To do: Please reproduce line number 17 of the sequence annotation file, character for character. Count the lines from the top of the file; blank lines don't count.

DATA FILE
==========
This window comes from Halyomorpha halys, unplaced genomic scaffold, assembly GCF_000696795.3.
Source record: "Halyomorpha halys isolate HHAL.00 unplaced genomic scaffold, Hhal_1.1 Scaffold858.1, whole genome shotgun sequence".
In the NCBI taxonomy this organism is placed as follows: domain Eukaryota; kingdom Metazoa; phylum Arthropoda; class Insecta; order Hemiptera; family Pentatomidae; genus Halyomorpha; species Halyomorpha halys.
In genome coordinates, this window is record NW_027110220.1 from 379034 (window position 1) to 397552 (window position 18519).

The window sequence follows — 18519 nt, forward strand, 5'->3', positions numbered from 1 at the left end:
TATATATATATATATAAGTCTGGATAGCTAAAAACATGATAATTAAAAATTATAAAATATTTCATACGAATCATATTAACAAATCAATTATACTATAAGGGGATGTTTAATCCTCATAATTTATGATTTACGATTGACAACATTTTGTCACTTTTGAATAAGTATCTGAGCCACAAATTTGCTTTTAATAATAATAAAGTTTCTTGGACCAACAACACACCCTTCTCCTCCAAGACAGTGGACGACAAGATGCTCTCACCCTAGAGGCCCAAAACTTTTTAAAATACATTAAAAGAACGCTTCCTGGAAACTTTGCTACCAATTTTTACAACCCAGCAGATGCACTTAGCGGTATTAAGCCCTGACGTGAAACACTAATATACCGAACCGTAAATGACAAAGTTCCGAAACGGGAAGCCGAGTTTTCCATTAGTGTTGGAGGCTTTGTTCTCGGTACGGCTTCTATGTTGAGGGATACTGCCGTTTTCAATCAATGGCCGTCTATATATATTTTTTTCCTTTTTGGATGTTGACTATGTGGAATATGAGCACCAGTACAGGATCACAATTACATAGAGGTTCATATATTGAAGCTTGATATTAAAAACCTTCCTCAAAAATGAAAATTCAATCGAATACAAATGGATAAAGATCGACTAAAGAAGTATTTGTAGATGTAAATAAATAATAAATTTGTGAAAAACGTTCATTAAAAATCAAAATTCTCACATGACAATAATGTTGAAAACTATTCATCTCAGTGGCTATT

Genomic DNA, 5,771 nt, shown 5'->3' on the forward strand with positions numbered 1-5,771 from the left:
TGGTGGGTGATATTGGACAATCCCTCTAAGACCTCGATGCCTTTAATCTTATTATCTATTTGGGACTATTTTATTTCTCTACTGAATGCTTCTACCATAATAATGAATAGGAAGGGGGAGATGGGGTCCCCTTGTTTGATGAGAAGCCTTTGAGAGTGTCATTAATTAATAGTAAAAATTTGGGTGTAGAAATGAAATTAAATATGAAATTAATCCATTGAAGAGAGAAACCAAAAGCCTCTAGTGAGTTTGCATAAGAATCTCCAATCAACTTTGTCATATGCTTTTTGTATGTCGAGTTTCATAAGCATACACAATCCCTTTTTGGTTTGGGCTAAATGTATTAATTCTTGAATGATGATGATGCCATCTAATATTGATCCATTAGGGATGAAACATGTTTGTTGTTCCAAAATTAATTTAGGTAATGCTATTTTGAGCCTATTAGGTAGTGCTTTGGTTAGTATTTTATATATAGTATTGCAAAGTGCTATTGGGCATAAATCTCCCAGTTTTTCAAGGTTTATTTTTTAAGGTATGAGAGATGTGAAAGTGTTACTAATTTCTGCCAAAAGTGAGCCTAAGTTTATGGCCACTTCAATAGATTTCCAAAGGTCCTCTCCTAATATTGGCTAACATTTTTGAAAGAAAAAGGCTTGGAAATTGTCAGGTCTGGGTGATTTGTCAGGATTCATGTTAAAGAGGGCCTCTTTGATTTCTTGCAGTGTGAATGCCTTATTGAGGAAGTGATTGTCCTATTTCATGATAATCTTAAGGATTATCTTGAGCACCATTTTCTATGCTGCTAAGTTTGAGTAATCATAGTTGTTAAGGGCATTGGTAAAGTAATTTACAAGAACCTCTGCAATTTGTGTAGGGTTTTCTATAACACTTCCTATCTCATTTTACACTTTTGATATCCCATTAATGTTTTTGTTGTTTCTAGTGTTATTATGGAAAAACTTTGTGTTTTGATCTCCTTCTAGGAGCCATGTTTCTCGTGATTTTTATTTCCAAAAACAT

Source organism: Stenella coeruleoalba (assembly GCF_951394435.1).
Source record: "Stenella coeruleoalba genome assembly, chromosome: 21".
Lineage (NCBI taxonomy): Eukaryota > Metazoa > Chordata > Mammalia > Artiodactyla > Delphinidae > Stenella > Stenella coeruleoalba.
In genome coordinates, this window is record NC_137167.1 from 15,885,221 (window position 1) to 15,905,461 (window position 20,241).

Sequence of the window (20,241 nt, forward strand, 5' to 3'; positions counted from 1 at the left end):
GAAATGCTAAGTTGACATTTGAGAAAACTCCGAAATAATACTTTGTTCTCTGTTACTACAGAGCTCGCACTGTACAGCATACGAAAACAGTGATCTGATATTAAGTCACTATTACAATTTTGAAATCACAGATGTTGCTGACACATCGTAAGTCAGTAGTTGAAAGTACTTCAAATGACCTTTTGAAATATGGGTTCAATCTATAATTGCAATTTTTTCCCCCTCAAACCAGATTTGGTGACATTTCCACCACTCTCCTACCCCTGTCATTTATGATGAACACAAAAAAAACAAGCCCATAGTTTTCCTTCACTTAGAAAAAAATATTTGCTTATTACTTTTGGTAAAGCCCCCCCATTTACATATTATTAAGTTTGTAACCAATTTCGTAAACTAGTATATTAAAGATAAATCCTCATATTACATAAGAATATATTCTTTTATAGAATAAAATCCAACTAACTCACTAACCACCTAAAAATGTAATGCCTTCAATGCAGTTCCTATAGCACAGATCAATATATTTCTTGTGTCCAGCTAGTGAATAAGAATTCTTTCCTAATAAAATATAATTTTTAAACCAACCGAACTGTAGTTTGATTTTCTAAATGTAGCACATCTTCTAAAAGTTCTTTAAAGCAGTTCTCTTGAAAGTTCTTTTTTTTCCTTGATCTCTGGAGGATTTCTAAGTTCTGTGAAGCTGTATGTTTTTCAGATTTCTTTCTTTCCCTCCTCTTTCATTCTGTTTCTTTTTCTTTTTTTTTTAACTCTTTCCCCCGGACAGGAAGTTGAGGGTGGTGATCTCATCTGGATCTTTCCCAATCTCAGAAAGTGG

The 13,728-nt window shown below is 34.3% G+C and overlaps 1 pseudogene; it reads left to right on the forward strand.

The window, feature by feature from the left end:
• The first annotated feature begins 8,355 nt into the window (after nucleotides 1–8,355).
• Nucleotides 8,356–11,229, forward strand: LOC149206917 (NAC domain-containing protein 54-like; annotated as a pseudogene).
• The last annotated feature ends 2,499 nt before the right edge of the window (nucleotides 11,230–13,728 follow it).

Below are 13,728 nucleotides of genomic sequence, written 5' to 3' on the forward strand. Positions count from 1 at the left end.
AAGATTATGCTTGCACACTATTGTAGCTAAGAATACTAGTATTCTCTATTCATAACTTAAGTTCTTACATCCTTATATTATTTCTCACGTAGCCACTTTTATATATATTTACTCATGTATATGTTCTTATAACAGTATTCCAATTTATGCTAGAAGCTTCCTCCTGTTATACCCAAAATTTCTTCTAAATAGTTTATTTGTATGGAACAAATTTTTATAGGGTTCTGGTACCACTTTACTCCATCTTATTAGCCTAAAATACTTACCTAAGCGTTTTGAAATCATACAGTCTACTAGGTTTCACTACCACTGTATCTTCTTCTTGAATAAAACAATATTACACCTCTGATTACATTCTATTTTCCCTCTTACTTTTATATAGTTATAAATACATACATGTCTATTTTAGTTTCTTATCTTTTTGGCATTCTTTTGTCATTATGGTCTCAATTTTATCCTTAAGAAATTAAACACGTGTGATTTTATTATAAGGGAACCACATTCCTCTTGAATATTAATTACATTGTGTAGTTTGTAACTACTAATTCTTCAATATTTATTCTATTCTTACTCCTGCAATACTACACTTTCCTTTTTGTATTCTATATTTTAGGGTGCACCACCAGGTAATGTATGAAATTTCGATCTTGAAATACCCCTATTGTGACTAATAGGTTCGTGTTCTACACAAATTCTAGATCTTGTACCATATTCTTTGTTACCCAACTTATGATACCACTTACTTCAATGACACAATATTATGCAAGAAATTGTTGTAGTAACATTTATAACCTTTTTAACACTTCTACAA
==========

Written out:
• The first annotated feature begins 8,355 nt into the window (after nucleotides 1–8,355).